Detection of amyloid in intraportal islet implants of type 1 diabetes patients has been proposed as cause in their functional decline. The present study uses cultured adult human islets devoid of amyloid to examine conditions of its formation. After intraportal injection in patients, amyloid deposits <15 µm diameter were identified in 5%–12% of beta cell containing aggregates, 3–76 months posttransplant. Such deposits also formed in glucose-controlling islet implants in the kidney of diabetic mice but not in failing implants. Alginate-encapsulated islets formed amyloid during culture when functional, and in all intraperitoneal implants that corrected diabetes in mice, exhibiting larger sizes than in functioning nonencapsulated implants. After intraperitoneal injection in a patient, retrieved single capsules presented amyloid near living beta cells, whereas no amyloid occurred in clustered capsules with dead cells. Amyloid was also demonstrated in functional human stem cell-generated beta cell implants in subcutaneous devices of mice. Deposits up to 35 µm diameter were localized in beta cell-enriched regions and related to an elevated IAPP over insulin ratio in the newly generated beta cells. Amyloid in device-encapsulated human stem cell-generated beta cell implants marks the formation of a functional beta cell mass but also an imbalance between its activated state and its microenvironment.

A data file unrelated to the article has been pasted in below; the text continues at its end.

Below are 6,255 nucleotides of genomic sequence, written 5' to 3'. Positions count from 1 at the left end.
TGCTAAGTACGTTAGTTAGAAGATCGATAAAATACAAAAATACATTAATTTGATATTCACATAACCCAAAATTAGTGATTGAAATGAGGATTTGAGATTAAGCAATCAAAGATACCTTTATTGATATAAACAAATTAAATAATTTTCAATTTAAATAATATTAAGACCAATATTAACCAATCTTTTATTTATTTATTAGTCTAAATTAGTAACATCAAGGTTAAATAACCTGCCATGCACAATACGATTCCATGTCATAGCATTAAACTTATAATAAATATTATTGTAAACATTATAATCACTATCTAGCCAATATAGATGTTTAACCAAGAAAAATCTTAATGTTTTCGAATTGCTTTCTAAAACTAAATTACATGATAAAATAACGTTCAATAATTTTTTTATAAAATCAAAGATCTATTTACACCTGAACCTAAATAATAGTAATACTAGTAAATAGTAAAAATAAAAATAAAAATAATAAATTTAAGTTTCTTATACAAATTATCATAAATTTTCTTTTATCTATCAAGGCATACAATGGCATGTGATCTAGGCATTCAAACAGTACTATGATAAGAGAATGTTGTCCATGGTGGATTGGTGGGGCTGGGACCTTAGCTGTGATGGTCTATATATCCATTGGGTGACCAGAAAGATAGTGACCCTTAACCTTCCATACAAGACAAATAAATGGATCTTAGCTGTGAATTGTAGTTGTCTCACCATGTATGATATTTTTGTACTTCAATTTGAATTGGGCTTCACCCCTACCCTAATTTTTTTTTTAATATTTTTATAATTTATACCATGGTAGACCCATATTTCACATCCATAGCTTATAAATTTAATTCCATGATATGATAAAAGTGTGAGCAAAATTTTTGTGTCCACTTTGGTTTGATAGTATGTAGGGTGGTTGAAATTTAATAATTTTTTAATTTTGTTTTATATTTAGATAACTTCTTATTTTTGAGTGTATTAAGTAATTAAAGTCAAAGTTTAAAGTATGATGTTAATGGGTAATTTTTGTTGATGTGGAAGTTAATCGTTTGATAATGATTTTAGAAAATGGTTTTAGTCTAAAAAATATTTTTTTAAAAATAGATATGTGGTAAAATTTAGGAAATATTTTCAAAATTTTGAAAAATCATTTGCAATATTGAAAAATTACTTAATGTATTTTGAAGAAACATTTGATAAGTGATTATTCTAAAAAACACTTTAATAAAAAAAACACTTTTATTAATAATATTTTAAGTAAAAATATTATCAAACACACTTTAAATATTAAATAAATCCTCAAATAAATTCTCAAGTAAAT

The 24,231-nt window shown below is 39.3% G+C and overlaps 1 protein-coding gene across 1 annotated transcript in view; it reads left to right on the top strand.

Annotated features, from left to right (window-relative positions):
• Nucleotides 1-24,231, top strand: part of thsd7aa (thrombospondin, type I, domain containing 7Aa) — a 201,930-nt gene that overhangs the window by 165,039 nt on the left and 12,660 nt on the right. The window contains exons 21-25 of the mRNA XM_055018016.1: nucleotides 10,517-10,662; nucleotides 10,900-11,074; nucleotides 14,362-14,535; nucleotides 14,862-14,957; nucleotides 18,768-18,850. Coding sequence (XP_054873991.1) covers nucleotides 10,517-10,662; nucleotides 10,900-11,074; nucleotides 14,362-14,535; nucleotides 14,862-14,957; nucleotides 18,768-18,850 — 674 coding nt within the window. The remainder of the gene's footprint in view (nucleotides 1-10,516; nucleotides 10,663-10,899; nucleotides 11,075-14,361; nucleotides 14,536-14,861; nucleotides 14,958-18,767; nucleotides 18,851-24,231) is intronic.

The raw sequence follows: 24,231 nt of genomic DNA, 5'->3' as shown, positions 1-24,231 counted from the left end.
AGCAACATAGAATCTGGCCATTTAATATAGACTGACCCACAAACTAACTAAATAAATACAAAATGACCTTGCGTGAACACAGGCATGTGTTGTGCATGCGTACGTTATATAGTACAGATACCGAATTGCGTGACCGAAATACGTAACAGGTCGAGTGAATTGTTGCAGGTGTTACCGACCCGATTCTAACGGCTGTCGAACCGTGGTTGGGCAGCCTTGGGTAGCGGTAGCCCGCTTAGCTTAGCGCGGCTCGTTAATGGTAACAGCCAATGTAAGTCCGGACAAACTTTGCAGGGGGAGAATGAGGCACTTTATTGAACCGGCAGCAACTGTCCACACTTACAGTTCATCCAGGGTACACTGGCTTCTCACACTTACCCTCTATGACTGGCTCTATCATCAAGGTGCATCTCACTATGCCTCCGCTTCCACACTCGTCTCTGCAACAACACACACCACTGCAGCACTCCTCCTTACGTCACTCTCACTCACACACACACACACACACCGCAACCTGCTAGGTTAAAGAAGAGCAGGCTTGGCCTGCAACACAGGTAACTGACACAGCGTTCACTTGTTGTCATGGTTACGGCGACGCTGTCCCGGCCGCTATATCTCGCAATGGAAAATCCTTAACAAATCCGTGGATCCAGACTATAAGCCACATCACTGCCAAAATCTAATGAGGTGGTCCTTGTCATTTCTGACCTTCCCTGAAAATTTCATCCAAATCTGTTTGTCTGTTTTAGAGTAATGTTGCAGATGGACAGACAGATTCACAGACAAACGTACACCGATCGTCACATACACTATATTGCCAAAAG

Bibliographical note© 2020 The American Society of Transplantation and the American Society of Transplant Surgeons.
- animal models: murine
- clinical research/practice
- diabetes: new onset/posttransplant
- islet transplantation
- islets of Langerhans
- stem cells
- translational research/science